Michael Wolff on Big Media: Where Are All the CEO Heir Apparents?

Illustration by: John Holcroft

As Robert Iger, Leslie Moonves and Philippe Dauman shoot toward retirement age without slowing, the next generation of media leaders sits on the sidelines, Wolff writes for THR

This story first appeared in the Nov. 21 issue of The Hollywood Reporter magazine.

The mogul-built media conglomerates — Time Warner, CBS, Walt Disney, Viacom and 21st Century Fox — were inherited in the new millennium by a cast of baby moguls, employees rather than entrepreneurs and creators. Now these leaders are nearing traditional retirement age, and in a situation usually alarming to shareholders, none of them has an evident heir. At this seemingly most-existential moment, with an uncertain and perilous future just over the horizon, no media company has put in place the person who will manage it there. Instead, each top executive has become more singular and entrenched.

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Time Warner's Jeff Bewkes, 62, having fought off Rupert Murdoch's bid for his company, is more public than at any previous time in his career and personally has committed to advancing his share price. Leslie Moonves, 65, has achieved near-mogul standing, almost as synonymous with CBS as its founder, William Paley, once was. In October, Disney's board extended 63-year-old Robert Iger's retirement date a third time. Philippe Dauman, 60, is as close to replacing Viacom chairman Sumner Redstone — who sounded near death Nov. 5 during a CBS earnings call — as an executive ever has been. Chase Carey, 60, with the division of the Murdoch holdings into newspapers and entertainment, has become at the latter company ever-more autonomous and crucial.

This is, notably — even transformationally — the first business generation in which being in one's 60s doesn't necessarily suggest retirement. In fact, each of the media chiefs looks almost preternaturally on top of his game. The builders of the great media companies were forced by age, the reach of their ambitions and attendant controversies to turn over operational control to a strictly managerial generation. These execs were supposed to create more rational, less personality-dominated businesses. Instead, in the process of building more deliberate media empires, each company has become a striking reflection of its operator's logic.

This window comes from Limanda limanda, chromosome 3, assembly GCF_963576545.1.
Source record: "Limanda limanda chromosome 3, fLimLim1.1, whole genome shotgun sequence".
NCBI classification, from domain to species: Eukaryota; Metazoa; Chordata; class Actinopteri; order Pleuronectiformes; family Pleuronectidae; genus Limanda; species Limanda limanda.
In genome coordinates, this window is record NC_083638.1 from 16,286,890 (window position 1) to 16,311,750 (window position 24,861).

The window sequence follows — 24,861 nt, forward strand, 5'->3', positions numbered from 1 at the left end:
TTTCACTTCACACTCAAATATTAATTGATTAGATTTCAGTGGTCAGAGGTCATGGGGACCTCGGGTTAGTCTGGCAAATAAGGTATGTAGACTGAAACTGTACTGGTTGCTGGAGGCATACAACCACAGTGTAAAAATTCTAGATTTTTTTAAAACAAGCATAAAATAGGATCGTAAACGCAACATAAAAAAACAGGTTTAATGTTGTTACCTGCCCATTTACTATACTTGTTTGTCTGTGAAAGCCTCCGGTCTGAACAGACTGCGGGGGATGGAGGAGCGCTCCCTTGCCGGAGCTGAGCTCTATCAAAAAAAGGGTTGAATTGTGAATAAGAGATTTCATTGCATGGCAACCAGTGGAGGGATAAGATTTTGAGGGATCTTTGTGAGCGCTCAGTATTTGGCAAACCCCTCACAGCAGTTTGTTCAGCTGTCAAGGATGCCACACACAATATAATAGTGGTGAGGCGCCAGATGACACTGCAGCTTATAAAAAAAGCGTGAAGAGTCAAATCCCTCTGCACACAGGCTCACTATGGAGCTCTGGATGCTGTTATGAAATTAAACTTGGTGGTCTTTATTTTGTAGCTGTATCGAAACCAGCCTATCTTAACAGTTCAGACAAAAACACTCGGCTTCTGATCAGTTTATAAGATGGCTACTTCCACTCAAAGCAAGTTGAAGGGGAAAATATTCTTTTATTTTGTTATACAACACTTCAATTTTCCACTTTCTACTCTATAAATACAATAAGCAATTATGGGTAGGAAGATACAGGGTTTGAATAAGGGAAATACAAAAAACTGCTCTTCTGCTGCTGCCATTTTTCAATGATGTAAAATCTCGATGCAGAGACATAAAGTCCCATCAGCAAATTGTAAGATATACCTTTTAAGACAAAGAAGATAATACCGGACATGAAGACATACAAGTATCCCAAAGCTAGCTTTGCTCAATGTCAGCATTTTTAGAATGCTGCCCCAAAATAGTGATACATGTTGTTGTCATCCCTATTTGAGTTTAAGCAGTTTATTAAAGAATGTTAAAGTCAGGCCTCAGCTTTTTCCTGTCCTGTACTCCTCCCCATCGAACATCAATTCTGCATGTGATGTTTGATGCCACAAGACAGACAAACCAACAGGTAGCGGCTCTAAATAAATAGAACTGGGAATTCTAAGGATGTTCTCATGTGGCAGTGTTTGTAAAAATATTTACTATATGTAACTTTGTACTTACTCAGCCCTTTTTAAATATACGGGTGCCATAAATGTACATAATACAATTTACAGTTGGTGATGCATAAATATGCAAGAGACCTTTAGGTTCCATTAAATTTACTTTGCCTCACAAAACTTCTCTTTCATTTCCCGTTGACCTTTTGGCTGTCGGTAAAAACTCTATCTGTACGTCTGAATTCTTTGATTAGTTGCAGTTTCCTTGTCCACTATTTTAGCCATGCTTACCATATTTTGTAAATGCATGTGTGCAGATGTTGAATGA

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Bewkes, rising at Time Warner after CEO Jerry Levin's hubris-addled fall and caretaker Richard Parsons' interregnum, sold off the many nonharmonious parts of the company and doubled its share price. Moonves, in addition to launching the CSI and NCIS franchises, single-handedly established broadcast's huge retransmission fees after taking control of CBS in its 2006 spinoff from Viacom. Iger bought Pixar, Marvel and Lucasfilm (and has been lucky to preside over ESPN's rocketing growth) and is the quiet yin to his Disney predecessor Michael Eisner's Sturm und Drang yang. Carey, while in name the COO who reports to 83-year-old Fox CEO Murdoch, has managed a sports and cable leviathan and, as well, his proprietor and his difficult family. (Carey reportedly was the strongest voice in splitting the Murdoch holdings.) Dauman, too, taking over Viacom after Redstone's temper-tantrum ouster of Tom Freston, has demonstrated singular ability to manage his 91-year-old patron; with his other hand, he has turned Viacom into the leading millennial marketing company.

Most importantly — contradicting the influential thesis of investment banker Jonathan Knee in his book The Curse of the Mogul that the long-term prices of media conglomerates inevitably lag the market — each man has seen during his tenure a market-beating rise.

It also is very clear that none of them wants to go. Why would they? Not only is running a media company like being prince of a rich nation-state — a lifestyle as well as personal-wealth bonanza, with each of the major media CEOs ranking among the most well-paid U.S. executives — but also there is a sense that television, the essence of their businesses, is poised for an ultimate golden age.

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The future comes, but each man is holding it at arm's length. Iger's best-positioned successor, Thomas Staggs, 48, is a former CFO who runs Disney's theme parks. At Time Warner, Bewkes moved CFO John Martin, 45, to run Turner Broadcasting (less an advancement than a trial by fire). At CBS, Moonves has put CFO Joseph Ianniello, 46, into the No. 2 position. CFOs, however, no matter how competent, lack programming chops — taste, style and relationships, that key media attribute. All need further seasoning. (Cautionary tale: At A+E Networks, programming star Nancy Dubuc got the No. 2 job then, at lightning speed, took the No. 1 spot from her patron, Abbe Raven, who announced her retirement Nov. 2.) At Fox and Viacom, the future involves family members — one or more of the three Murdoch children in the business, and at Viacom, Redstone's daughter, Shari, whom he variously elevates and sidelines — or some form of corporate chaos, or both. Fear of this future helps secure Carey's and Dauman's roles.

Indeed, in some sense, management of the media business is locked in place by the instability if not deluge that will mark the post-Murdoch and -Redstone years. At that point, the industry likely will be remade by new buyers and sellers. But meanwhile, the long promise of the worst of times not only failed to materialize but now feels a lot like the best of times, earning each man big bonuses and a few more years — possibly pushing the "new 65" well into their 70s.

Michael Wolff writes frequently about media and is the author of The Man Who Owns the News: Inside the Secret World of Rupert Murdoch.